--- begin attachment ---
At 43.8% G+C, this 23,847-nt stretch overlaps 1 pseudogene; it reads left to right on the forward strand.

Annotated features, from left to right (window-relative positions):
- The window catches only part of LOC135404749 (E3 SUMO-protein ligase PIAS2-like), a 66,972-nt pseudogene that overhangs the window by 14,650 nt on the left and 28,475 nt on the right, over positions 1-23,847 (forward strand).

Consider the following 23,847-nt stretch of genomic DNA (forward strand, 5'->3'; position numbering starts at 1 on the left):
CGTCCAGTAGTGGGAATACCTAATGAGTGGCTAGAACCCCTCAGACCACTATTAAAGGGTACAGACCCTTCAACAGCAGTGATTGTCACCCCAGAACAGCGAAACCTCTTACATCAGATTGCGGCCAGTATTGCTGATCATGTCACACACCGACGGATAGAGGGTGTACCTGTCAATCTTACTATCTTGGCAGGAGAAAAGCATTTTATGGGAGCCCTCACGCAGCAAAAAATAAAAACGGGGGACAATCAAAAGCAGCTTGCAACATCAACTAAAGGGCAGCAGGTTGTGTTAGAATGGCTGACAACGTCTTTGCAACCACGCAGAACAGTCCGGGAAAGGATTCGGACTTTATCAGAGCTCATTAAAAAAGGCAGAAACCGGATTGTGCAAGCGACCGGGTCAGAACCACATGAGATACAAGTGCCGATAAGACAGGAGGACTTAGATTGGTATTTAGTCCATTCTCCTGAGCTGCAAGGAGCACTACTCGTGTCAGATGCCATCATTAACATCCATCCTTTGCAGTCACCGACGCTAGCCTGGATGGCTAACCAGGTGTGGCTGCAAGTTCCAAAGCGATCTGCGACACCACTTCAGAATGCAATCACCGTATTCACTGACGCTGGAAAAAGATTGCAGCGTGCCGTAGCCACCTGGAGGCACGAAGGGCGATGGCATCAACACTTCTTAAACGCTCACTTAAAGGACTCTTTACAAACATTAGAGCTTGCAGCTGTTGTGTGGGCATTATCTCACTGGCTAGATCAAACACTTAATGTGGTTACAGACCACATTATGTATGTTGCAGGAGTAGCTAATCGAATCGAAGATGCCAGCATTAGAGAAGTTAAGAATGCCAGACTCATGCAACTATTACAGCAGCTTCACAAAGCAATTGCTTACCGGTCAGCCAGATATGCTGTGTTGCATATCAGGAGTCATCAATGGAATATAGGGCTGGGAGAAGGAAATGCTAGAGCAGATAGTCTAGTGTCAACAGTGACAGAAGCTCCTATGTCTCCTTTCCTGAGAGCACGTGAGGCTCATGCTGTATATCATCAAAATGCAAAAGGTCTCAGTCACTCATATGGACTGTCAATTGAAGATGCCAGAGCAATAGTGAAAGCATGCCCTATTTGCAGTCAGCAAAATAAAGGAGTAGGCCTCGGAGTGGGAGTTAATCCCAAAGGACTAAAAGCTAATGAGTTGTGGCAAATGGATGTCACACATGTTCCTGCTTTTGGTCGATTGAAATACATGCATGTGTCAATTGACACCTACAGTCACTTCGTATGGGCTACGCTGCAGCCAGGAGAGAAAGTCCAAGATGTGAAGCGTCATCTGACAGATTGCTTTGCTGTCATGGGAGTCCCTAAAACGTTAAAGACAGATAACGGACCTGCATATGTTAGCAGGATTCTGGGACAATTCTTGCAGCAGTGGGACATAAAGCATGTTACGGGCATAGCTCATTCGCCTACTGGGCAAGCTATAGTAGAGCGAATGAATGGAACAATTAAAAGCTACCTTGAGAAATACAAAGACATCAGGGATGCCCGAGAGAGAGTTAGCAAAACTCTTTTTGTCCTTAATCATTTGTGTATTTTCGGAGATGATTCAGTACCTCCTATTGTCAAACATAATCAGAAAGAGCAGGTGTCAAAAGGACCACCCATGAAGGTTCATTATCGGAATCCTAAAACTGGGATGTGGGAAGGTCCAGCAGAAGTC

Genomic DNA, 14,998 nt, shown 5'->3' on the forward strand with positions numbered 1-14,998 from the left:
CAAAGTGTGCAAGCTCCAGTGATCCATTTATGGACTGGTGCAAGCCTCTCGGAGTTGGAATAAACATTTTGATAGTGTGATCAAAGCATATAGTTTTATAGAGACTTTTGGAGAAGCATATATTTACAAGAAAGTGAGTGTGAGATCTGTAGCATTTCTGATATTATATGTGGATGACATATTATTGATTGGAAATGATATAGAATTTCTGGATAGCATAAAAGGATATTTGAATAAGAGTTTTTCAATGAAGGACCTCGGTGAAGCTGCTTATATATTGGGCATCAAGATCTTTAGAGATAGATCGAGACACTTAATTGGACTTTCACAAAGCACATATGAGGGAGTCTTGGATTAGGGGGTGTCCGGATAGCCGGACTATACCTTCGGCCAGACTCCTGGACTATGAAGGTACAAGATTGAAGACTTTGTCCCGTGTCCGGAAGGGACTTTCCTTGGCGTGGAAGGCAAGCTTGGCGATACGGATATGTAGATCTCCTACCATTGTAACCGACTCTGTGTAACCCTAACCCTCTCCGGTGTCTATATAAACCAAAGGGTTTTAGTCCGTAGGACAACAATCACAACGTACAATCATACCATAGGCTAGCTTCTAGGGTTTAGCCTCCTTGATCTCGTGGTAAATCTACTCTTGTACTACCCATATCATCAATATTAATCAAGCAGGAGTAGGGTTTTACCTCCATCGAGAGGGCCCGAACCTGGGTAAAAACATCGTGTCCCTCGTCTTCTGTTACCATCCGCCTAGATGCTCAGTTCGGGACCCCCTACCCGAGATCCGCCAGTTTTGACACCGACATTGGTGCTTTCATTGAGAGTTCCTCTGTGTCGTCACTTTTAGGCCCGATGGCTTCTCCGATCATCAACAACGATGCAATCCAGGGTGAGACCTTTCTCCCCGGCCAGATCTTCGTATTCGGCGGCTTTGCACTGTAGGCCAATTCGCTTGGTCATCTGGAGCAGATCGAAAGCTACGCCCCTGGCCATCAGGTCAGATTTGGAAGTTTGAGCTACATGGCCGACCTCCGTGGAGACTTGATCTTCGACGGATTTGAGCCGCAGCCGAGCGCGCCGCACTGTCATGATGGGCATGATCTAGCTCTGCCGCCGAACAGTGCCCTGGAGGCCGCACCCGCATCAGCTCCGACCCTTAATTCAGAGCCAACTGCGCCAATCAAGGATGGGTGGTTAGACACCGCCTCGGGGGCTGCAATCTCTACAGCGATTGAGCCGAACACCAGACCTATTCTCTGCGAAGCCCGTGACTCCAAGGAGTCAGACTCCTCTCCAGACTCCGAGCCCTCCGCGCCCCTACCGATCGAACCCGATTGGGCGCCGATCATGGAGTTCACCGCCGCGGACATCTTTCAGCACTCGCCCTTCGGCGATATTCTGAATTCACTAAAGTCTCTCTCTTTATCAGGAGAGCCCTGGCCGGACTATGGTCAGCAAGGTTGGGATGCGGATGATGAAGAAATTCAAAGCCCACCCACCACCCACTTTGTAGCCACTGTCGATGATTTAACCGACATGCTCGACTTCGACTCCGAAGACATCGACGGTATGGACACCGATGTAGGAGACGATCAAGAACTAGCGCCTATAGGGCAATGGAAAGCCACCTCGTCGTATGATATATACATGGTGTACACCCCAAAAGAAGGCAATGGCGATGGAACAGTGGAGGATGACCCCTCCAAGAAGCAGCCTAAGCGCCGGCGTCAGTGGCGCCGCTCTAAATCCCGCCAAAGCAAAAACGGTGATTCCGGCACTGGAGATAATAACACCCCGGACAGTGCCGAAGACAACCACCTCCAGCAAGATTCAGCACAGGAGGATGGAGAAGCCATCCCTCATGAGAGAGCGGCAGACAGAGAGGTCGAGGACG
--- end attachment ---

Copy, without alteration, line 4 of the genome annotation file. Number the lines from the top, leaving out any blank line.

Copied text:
Consider the following 23,847-nt stretch of genomic DNA (forward strand, 5'->3'; position numbering starts at 1 on the left):